These Istari were only hinted at in The Hobbit and The Lord of the Rings, where Gandalf and Saruman, respectively, mention that there are five Wizards. However, other writings of Tolkien have more to say: In Tolkien's Of the Rings of Power and the Third Age it is revealed that aside from Curunír (Saruman), Olórin (Gandalf), and Radagast, there were "others of the Istari who went into the east of Middle-earth, and do not come into these tales." Tolkien also writes in Unfinished Tales that the two Wizards were sent to the East. Their names in Valinor were Alatar and Pallando. Alatar was a Maia of the Vala Oromë who chose him to go to Middle-earth. Alatar asked his friend Pallando to join him on his mission.
HistoryThe time that they arrived in Middle-earth is uncertain. In Unfinished Tales, Tolkien wrote that the five Istari came to Middle-earth together in T.A. 1000. However, in The Peoples of Middle-earth, they are said to have arrived in the Second Age, around the year 1600, the time of the forging of the One Ring. Their mission was directed at weakening Sauron's forces in the eastern and southern parts of Middle-earth whereas the other Istari were focused on the western regions.
It is also uncertain whether they failed in their mission, but it seems most likely. In Unfinished Tales Tolkien writes that, "indeed of all the Istari, one only remained faithful," referring to Gandalf. Also in letter 211 ,he said ,"what success they had I do not know; but I fear that they failed, as Saruman did, though doubtless in different ways; I suspect that they were founders or beginners of secret cults and 'magic' traditions that outlasted the fall of Sauron".  However, in a text found in The Peoples of Middle-earth, alternate set of names are given, Morinehtar and Rómestámo (or Rome(n)star), "Darkness-slayer" and "East-helper". It is not clear whether these names were intended to be replacements for Alatar and Pallando, or whether they had a second set of names (for instance, their names used in Middle-earth).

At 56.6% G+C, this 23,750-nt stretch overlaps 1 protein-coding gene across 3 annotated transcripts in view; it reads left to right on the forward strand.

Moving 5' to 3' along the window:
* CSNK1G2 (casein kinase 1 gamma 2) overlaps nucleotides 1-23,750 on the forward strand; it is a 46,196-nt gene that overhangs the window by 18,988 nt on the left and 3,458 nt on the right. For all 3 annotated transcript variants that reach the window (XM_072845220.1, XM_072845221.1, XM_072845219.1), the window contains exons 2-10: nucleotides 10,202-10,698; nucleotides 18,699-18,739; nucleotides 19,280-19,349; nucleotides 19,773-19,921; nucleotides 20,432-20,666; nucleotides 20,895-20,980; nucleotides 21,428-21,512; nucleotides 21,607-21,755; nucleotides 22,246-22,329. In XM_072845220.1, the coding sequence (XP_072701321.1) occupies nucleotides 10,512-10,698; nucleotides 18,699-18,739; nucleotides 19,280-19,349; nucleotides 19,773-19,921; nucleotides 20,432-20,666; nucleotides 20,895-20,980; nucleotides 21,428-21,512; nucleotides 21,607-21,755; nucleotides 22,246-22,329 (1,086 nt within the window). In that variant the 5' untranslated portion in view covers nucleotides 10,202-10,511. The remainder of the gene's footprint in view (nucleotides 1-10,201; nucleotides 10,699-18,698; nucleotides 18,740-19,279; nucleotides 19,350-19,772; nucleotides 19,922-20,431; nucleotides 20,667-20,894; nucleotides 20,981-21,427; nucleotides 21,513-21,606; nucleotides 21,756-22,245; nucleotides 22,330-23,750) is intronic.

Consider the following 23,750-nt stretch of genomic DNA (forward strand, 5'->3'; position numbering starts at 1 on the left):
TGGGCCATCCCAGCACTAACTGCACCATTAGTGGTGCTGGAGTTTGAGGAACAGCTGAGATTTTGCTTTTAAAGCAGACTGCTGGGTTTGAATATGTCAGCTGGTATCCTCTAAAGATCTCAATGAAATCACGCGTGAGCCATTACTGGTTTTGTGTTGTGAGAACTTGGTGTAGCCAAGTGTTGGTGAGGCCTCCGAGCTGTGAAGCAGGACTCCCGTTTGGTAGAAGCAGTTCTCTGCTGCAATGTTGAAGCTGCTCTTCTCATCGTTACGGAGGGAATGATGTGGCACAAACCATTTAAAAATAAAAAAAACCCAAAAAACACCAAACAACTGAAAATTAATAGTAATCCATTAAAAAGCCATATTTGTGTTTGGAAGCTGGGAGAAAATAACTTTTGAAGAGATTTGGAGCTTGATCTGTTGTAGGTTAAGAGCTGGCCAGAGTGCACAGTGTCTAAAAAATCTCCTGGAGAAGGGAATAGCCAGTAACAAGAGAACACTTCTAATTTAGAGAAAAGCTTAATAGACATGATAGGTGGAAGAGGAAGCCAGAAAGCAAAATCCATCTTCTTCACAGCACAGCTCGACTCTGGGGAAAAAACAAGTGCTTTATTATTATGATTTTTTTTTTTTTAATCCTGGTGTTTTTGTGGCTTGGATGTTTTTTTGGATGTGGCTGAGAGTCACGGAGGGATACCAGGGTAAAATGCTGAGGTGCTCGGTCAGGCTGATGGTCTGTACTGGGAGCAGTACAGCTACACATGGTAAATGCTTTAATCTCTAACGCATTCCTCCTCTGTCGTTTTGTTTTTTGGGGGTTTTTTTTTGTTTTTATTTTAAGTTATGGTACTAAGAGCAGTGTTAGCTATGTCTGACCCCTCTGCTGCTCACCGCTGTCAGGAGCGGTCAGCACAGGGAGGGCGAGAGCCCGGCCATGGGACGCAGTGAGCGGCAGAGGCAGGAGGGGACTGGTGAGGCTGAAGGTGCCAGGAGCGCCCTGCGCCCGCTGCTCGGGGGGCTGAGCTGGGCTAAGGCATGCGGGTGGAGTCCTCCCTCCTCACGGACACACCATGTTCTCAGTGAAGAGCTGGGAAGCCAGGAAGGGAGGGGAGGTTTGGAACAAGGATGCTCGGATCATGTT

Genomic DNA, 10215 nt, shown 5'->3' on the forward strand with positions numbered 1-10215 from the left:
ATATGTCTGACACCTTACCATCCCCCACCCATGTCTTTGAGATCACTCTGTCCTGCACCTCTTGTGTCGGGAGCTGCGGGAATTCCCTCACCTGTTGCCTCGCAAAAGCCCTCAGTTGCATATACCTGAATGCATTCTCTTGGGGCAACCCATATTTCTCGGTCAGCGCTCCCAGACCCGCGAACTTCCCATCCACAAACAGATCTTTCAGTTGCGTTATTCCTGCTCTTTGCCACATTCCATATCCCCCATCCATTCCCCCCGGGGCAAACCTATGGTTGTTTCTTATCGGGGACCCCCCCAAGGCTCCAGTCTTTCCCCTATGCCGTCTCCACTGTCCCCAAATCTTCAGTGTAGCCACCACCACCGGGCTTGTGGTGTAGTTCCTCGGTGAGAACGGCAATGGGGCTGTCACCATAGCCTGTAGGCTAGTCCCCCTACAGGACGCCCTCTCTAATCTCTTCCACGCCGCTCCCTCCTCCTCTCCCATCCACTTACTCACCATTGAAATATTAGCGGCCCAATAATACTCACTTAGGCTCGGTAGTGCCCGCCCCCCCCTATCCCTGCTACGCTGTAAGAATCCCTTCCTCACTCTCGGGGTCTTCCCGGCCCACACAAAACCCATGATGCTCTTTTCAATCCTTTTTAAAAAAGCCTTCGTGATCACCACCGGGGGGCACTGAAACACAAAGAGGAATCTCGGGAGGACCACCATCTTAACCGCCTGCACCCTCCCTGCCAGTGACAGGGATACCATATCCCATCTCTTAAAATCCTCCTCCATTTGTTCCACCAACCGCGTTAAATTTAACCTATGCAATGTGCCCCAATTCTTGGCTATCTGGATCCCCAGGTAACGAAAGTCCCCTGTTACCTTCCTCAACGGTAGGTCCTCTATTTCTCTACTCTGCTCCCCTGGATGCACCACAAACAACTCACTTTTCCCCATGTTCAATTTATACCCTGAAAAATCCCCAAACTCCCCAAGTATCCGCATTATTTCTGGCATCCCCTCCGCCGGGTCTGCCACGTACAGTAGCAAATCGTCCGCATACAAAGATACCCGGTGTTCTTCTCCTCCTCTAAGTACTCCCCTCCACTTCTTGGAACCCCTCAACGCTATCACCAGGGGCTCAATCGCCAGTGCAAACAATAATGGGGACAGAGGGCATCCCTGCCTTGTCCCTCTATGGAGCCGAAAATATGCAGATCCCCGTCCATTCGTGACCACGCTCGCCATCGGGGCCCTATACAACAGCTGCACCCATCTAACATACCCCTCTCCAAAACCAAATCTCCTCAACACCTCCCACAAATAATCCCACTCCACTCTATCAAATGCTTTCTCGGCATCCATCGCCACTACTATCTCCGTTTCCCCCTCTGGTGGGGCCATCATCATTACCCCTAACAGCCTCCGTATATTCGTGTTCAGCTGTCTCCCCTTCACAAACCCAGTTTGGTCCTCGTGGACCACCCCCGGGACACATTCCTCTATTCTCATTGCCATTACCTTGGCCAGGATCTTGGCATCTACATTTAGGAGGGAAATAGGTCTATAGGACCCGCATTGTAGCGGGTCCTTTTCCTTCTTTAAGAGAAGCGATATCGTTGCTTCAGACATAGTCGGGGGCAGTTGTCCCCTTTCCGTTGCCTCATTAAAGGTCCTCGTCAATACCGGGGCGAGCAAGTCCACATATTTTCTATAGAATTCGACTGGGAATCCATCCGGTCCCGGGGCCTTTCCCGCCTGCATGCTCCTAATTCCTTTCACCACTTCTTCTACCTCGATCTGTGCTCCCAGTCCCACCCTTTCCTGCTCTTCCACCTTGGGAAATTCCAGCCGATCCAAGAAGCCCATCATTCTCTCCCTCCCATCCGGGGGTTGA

The name Romestamo means East-helper, from the Quenya word romen, meaning uprising, sunrise, east.
Portrayal in adaptations
In the game Middle-earth: Shadow of Mordor, a Weathered Azurite Figurine can be found in the north-western part of the Sea of Núrnen. In the game their names are not said, but the description of the artifact implies the two wizards are Alatar and Pallando. In the memory of this artifact is said:
"See, there were two of them, and they both came in from the road with a hard look in their eyes, as if they'd traveled too far and seen too much. They were Wizards, true, both of 'em caked in dust, and when one's talk he'd stop to think and there'd be the other to finish right up, like they had one brain and two mouths. It was creepy for sure, but neither seemed to notice. I heard them say they were hunting the darkness. Darned if I know if they found it. But I guess those fellows can find trouble when they're looking for it."
|Foreign language||Translated name|
|Albanian||Magjistarët e Kaltër|
|Belarusian Cyrillic||сінія чараўнікі|
|Bulgarian Cyrillic||Сините Магьосници|
|Chinese (Hong Kong)||藍色巫師|
|Faroese||Bláur gandakallur ?|
|Fijian||Daucakamana ena Karakarawa|
|Filipino||Bughaw na Manggagaway|
|Haitian Creole||Sòsye Ble|
|Hebrew||קוסמים הכחולים (Blue Wizards)
איתרין לואין (Ithryn Luin)
|Irish Gaelic||Draoi Gorm|
|Kazakh||Көк сиқыршылар (Cyrillic) Kök sïqırşılar (Latin)|
|Kurdish||Sêrbazên Şîn (Kurmanji Kurdish)|
|Macedonian Cyrillic||сина Визардс|
|Mongolian Cyrillic||Цэнхэр ид шидтэнгүүд|
|Persian||جادوگران آبی (Blue Wizards)
ایترین لوین (Ithryn Luin)
|Serbian||Плави Чаробњаци (Cyrillic) / Plavi Čarobnjaci (Latin)|
|Tajik Cyrillic||Кабуд ҷодугарон|
|Ukrainian Cyrillic||Сині чарівники|
|Uzbek||Кўк Сеҳргарлар (Cyrillic) Ko'k Sehrgarlar (Latin)|
|Vietnamese||Phù thủy Màu xanh|
|Yucatec Maya||Magos Azules|